On screen:
lets say that again....under a fiat money system, the government is the only reason there is any money in circulation; the government does not need to finance its spending because it is the source of all money.
the government
does not need to tax before it can spend
it does not need to borrow before it can spend
it does not need to dig holes to look for gold
it does not need to move into war to gather
the government (We the People)
by definition has all the money it could possibly need
lets all work to build a better world and
not fight for money
(since 1971 money is no longer a commodity)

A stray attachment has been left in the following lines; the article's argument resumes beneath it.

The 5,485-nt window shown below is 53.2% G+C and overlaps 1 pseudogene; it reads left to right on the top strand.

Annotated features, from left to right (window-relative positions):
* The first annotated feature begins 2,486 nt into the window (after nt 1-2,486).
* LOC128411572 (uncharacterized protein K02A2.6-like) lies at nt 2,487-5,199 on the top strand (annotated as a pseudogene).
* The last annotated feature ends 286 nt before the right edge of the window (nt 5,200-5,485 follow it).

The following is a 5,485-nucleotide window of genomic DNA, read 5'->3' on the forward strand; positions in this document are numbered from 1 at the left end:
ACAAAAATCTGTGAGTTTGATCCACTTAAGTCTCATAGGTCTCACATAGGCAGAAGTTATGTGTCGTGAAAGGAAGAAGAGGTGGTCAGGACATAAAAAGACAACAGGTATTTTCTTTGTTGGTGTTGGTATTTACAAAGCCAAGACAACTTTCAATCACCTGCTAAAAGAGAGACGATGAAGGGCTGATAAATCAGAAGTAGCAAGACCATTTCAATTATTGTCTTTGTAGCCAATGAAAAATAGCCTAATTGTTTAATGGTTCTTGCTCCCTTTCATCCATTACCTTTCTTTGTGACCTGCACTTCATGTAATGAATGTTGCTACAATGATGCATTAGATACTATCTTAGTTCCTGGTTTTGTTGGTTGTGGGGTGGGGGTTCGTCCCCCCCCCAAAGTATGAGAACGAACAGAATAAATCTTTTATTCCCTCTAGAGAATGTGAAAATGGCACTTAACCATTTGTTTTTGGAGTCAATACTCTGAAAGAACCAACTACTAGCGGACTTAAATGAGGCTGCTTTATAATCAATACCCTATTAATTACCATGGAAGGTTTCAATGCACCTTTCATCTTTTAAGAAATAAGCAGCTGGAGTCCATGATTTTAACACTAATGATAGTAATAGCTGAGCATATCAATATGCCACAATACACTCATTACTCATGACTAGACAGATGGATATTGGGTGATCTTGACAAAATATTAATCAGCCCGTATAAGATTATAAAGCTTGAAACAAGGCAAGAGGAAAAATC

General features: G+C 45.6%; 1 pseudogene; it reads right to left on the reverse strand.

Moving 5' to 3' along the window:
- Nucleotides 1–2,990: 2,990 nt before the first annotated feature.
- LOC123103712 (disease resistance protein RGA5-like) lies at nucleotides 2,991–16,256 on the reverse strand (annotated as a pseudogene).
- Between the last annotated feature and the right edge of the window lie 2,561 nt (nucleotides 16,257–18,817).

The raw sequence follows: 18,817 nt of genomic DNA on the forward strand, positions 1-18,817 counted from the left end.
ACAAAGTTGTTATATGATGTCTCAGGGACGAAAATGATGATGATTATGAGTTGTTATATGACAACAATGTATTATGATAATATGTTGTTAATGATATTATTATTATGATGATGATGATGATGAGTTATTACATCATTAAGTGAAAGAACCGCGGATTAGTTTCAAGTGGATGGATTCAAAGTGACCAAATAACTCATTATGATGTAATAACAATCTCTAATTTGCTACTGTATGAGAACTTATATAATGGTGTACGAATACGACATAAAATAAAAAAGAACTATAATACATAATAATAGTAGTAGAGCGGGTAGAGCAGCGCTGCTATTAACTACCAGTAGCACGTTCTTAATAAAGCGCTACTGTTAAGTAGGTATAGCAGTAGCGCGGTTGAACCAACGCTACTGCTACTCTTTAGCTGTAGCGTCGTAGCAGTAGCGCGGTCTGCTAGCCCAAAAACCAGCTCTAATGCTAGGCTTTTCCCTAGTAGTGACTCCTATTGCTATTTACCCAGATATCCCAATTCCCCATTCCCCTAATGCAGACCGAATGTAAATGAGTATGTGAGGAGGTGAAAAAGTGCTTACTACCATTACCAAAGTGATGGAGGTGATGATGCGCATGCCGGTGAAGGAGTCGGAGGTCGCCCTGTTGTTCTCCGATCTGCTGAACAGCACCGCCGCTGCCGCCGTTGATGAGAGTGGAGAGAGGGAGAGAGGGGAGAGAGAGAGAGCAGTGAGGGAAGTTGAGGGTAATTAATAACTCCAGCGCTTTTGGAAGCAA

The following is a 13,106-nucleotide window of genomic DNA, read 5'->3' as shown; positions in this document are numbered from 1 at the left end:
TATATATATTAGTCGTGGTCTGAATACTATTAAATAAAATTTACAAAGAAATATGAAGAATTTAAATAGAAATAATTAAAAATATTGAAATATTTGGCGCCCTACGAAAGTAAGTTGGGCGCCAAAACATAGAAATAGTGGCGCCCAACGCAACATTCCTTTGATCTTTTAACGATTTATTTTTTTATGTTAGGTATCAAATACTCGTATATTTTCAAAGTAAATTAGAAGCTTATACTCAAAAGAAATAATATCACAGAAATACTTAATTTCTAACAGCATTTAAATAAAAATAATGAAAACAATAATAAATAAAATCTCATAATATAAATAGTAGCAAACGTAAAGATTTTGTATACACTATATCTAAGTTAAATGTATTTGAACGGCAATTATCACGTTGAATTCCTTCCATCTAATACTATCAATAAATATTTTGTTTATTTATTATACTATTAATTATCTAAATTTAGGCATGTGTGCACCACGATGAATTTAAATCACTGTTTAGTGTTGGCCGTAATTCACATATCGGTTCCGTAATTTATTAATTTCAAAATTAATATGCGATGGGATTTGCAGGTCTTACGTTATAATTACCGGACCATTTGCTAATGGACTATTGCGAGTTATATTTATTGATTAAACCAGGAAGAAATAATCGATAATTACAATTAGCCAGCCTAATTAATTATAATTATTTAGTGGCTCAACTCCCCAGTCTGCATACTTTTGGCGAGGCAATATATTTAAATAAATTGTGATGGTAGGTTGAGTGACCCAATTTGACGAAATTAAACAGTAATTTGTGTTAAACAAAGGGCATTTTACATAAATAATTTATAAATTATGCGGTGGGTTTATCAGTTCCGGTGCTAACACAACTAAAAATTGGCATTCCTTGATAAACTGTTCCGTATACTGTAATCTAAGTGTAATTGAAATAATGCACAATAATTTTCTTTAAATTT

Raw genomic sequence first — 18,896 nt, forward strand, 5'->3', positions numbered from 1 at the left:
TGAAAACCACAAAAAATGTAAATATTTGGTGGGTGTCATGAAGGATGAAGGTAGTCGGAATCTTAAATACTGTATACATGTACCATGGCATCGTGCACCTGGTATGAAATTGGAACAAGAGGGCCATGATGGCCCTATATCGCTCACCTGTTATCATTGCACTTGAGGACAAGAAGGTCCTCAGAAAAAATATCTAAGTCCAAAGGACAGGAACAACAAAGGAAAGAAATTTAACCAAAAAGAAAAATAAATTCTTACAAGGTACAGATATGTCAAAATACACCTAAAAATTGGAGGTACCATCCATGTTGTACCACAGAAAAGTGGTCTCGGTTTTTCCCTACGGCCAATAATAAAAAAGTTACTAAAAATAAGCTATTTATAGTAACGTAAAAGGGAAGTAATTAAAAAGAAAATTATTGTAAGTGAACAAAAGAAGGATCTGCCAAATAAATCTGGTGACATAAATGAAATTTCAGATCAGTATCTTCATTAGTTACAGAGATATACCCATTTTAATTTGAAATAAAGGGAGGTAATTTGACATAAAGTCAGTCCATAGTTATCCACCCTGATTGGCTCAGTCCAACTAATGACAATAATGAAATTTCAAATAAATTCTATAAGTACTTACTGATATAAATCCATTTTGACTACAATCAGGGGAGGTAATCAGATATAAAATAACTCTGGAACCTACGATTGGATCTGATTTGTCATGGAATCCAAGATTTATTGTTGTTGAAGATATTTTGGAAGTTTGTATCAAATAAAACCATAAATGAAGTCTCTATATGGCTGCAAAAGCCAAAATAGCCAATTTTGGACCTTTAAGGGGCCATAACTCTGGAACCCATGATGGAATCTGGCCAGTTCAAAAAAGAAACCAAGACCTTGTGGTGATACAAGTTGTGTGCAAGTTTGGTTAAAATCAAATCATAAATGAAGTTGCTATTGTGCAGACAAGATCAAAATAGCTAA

How long will it take before all understand
that Life can be better?"
The following is an excerpt from a presentation by Randall Wray in which he asks why the President lies about the availability of money.

The answer, I suspect, is because from the perspective of the Executive branch, there is no money, if the Congress, which is in charge of the purse, refuses to dispense any to the government, unless and until, what has been previously dispersed comes back.
The Richard Nixon quote, I think, is of particular interest because he, no doubt, did not envision that the dollar would be held hostage by the denizens of Capitol Hill and their henchmen, the speculators on Wall Street.

The real question that should be asked needs be addressed not to the President, but to the Congress. Why would the Congress seek to deprive citizens of the currency the economy needs to thrive?